The Beatles (band)/Headscratchers

Everything About Fiction You Never Wanted to Know.
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  • Note: The whole discussion for "Imagine" has been moved to John Lennon.
  • Why do the Beatles spend a good 4 minutes at the end of "Hey Jude" singing "Nah, nah-nah, na-na-na-nah, na-na-na-nah, heyyy Juuuuuuuude" over and over? (And over and over and over and over...)
    • Reportedly it wasn't supposed to last that long, but they just kind of got into a thing and kept going.
    • Because there probably wasn't enough room on the tape to go longer. "Hey Jude" is like listening to the very heart of music as a whole. 4 minutes isn't long enough.
      • Amen.
  • Why does it say, on at least two different pages of this wiki, that "Please Please Me is about oral sex"? This is far from being the only example here of the common error of presenting hypothesis as if it were proven fact, but it's the one that annoys me the most. According to one poster on the InkTank forums, this decidedly non-canonical idea comes from one music critic who's notoriously filthy-minded (not just for this idea alone, either), hence is not the best of sources.
    • Well, I find it hard to deny that they intended sexual overtones to be read into the song--at the very least as double entendre--but nothing as specific as oral sex. Remember: the thing about Everyone Is Jesus in Purgatory is that it makes people feel smart about themselves, and since most people are dumb and perhaps recognize it on some level, that's a common need.
  • This is more of a "it makes me curious" than something that annoys me, but I wonder what Yoko Ono, being Japanese, thought of Ringo's stage name, especially given that the Beatles are connected to Apple Corps. Ringo means apple in Japanese, and while I've read that Ringo's name came from wearing rings, it's just an interesting coincidence, especially considering there was someone at least of Japanese descent involved with the band.
    • It is worthy to remember that by the time she and John first met, she had already spent many years living in the US and was a fluent English speaker (which might have made her aware of the 'ring', not 'apple' origin), plus the Beatles were already famous, by then Yoko must have already been aware that Ringo was not one of the creatives in the band and finally, that was in 1966, long before Apple Corps was started (thus there was no reason to think apples were important for the Beatles back then) so I believe she thought the same as you: "it's just a curious coincidence".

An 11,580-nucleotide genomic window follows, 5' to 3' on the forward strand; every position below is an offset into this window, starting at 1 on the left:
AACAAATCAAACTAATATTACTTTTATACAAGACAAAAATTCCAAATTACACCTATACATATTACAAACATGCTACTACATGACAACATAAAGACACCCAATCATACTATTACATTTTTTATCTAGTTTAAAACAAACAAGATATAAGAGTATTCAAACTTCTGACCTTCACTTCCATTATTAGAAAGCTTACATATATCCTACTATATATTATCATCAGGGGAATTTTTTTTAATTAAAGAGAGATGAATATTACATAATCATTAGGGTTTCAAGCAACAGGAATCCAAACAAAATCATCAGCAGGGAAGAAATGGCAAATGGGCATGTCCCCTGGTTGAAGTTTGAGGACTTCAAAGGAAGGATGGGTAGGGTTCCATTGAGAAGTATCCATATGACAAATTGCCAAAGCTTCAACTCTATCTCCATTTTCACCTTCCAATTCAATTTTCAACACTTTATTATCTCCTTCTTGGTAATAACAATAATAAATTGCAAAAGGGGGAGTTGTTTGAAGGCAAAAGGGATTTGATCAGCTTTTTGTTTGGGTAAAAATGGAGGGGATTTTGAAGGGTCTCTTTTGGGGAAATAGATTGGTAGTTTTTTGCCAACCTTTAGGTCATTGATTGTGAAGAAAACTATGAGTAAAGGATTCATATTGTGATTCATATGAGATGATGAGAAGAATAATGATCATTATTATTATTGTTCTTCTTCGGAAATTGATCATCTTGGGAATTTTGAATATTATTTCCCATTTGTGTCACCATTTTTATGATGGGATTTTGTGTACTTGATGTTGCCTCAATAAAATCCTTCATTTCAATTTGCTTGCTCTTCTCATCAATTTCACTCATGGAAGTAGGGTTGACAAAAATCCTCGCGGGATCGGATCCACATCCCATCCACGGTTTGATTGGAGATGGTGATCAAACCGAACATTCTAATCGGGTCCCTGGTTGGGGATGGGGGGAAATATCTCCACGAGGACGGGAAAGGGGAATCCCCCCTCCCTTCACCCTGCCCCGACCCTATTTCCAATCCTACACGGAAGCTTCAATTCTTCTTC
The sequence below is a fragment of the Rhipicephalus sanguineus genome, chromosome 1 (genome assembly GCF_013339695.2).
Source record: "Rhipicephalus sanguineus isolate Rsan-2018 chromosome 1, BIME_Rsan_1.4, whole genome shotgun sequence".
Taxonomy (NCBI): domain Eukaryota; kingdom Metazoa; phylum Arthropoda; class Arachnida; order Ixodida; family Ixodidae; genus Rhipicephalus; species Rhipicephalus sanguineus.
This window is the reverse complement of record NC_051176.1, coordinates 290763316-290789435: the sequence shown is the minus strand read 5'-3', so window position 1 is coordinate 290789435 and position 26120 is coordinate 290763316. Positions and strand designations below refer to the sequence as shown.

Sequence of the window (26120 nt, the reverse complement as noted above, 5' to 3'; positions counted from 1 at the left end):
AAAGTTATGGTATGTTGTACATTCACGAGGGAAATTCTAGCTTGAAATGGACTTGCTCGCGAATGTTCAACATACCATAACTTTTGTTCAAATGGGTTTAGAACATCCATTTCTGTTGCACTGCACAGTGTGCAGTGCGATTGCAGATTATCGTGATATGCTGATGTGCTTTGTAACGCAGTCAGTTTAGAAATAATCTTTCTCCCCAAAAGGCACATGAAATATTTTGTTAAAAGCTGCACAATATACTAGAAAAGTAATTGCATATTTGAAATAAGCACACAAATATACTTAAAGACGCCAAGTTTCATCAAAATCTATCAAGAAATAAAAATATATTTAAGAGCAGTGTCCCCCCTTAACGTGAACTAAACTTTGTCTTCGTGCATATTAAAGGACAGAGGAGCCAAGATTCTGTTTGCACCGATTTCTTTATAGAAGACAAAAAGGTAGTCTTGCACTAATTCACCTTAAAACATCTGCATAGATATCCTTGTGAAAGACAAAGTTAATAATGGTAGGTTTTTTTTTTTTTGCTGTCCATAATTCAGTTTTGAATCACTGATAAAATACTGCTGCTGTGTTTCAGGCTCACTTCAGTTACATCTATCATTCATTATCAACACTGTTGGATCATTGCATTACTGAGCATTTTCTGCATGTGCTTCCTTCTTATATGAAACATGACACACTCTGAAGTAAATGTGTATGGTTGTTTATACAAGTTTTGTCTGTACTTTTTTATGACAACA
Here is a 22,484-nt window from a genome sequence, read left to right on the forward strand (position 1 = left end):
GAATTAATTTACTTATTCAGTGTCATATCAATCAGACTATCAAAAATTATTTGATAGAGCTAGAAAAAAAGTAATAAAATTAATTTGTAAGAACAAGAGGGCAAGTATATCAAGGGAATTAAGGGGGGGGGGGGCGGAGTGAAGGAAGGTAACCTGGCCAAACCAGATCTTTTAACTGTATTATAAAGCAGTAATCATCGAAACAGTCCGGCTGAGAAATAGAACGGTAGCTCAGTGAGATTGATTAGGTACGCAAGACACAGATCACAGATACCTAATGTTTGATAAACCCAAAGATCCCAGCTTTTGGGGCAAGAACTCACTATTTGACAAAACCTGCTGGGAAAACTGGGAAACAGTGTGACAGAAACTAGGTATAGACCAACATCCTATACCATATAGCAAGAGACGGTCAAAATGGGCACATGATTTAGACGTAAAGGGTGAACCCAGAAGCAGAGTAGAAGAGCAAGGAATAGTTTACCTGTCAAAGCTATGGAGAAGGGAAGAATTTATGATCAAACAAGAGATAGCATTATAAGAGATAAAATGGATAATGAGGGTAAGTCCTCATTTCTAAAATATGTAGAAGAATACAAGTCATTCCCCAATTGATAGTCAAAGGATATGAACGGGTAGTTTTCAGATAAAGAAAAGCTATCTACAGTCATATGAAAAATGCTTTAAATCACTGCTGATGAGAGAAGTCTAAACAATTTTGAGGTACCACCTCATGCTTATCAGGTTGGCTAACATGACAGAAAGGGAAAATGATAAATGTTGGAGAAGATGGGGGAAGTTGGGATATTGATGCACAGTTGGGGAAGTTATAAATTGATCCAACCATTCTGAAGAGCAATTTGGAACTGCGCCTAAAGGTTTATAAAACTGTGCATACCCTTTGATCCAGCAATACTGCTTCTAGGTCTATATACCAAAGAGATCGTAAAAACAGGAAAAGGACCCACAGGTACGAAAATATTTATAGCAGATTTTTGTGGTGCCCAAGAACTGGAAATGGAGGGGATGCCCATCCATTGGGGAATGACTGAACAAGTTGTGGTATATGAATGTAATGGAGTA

• The entire point of Michelle is that the singer has "fallen in love" with a French girl, and can't tell her because he doesn't speak French. If you can't carry on a conversation with the object of your affections, it's probably not real love.
    • According to That Other Wiki the song is meant to be a parody of the French style of music. It's not serious.
    • And if it was serious, it could get handwaved as Love At First Sight or something similar.
    • One of the beautiful - if divisive - things about Paul's songwriting is that lyrics were often an afterthought. (John usually did just the opposite, explaining his sometimes musically underwhelming songs with deep, emotional lyrics vs. Paul's beautifully melodic Silly Love Songs.) This was just the case with "Michelle": it started out as an instrumental done In the Style Of Chet Atkins and the Love At First Sight lyrics came later. So the lyrics aren't really even that relevant; they just served to turn a wordless Chet Atkins parody into a lovely imitation of the French ballad. It is a pop song after all.
  • The song Day Tripper. Okay, so she's a day tripper, right? That means she goes somewhere for the day and then comes back... so what on earth is she doing with a ONE WAY TICKET?
    • A "day tripper", in slang, is a person who uses hallucinogens constantly, so that it is more or less an all-day-every-day thing. What a "Sunday driver" is, on the other hand, I really don't know....
      • No, it's someone who uses drugs occasionally but isn't a real hippy, just a poser.
      • "Sunday driver" is a colloquial term for sluggish drivers, implying that they treat all of their drives like leisurely weekend sightseeing excursions.
      • "She only played one-night stands"--that's clear enough. Listen to Mae West's cover, if you still don't get it.
      • What about the "easy Way Out" part?
  • I don't see how Got To Get You Into My Life can be anything other than a typical Silly Love Song. Even though Paul confirmed it was about pot, it doesn't make sence to me. Again, I've never done drugs, so mabye I just don't see it.
    • To just do a quick breakdown of some of the lyrics: "I was alone/I took a ride/I didn't know what I would find there" ~ The singer first experiments with drugs. "Another road where maybe I could see another kind of mind there" ~ It's common after drug experiences to feel like you're no longer the same person you were before taking drugs. "Then I suddenly see you/did I tell you I need you/Every single day of my life?" ~ The singer does drugs, enjoys the high, develops a craving for it. And so on.